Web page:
Halifax council decided Tuesday to revisit the potentially absurd cat issue, and held a contentious, if brief, debate on pesticides.

Two years ago, councillors brought much public scorn and derision upon themselves by spending dozens of hours first debating, then implementing, a cat registration system, only to reverse themselves when it was discovered that expanding the animal shelter to handle the influx of unregistered felines would cost upwards of $2 million.

Tuesday, councillor Jim Smith suggested that council take a look at adopting a trap, neuter and release program for feral cats. Although such a program wouldn't intrude on citizens' complex relationships with their feline friends, it is arguably even more ambitious than the aborted cat registration scheme---Smith seems to belive that he can reverse 250 years of history and turn Halifax into a port city free of feral cats.

There is in fact evidence that trap, neuter and release can work; Pierre Filiatreault has successfully lowered the feral cat population on DND properties along the waterfront (see Lezlie Lowe's profile of Filiatreault, "City of cats," from April 9). But it's anyone's guess what a city-wide program would cost---one expert told Lowe it'd cost some $33 million.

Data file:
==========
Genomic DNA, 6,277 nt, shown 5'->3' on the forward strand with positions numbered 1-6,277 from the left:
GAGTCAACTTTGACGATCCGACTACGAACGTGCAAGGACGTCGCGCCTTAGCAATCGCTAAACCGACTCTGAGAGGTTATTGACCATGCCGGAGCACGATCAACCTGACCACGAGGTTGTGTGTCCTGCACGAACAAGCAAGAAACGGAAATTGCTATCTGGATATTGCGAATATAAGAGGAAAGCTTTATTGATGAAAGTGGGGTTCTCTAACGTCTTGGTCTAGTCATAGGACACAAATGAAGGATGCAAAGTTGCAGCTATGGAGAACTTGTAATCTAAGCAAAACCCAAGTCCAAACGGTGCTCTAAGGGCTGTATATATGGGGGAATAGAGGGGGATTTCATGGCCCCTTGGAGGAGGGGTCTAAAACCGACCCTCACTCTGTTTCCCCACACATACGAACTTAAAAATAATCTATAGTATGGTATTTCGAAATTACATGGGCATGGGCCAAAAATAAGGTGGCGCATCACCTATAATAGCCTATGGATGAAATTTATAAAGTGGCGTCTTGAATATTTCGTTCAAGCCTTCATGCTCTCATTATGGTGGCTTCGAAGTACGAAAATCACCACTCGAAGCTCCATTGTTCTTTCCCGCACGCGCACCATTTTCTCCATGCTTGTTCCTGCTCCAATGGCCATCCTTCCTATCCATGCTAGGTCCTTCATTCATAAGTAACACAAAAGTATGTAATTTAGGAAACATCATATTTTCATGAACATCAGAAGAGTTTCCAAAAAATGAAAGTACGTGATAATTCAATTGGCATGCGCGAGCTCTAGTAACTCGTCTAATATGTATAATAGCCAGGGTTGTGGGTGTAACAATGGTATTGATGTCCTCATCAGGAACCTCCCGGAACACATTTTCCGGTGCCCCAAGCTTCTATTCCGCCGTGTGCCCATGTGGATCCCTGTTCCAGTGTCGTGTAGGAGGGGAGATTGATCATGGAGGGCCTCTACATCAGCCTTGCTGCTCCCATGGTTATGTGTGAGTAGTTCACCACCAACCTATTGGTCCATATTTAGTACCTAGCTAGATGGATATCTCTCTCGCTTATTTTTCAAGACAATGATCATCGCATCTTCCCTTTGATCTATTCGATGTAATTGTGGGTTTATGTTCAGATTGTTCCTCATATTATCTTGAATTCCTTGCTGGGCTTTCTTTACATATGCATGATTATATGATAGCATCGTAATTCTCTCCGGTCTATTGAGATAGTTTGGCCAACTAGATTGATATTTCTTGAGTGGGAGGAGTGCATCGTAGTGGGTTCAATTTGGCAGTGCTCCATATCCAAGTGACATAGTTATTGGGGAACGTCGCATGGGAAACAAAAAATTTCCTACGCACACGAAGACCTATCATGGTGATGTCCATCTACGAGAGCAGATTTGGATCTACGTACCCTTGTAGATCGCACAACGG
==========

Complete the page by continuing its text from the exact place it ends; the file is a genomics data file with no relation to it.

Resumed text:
In the end, council voted 14 to eight to direct city staff to investigate that cost and bring back a report detailing how a trap, neuter and release program would work. Expect a catfight at some future, as yet unscheduled council meeting.

Emotions also ran high Tuesday when councillor Jennifer Watts asked council to endorse a Union of Nova Scotia Municipalities resolution calling for the provincial government to ban the sale of pesticides.

In 2001, HRM banned the cosmetic use of pesticides within HRM limits, but there are wide exemptions---for golf courses, for example---and the banned chemicals are still for sale in garden supply stores. Judging by brisk sales at the those stores, many residents simply ignore the ban.

The UNSM resolution is vague (see unsm.ca) and not likely to be considered by the province in any event, but councillors spent 10 or 15 minutes in a heated argument about it anyway, before voting 13 to nine to sign onto the resolution.

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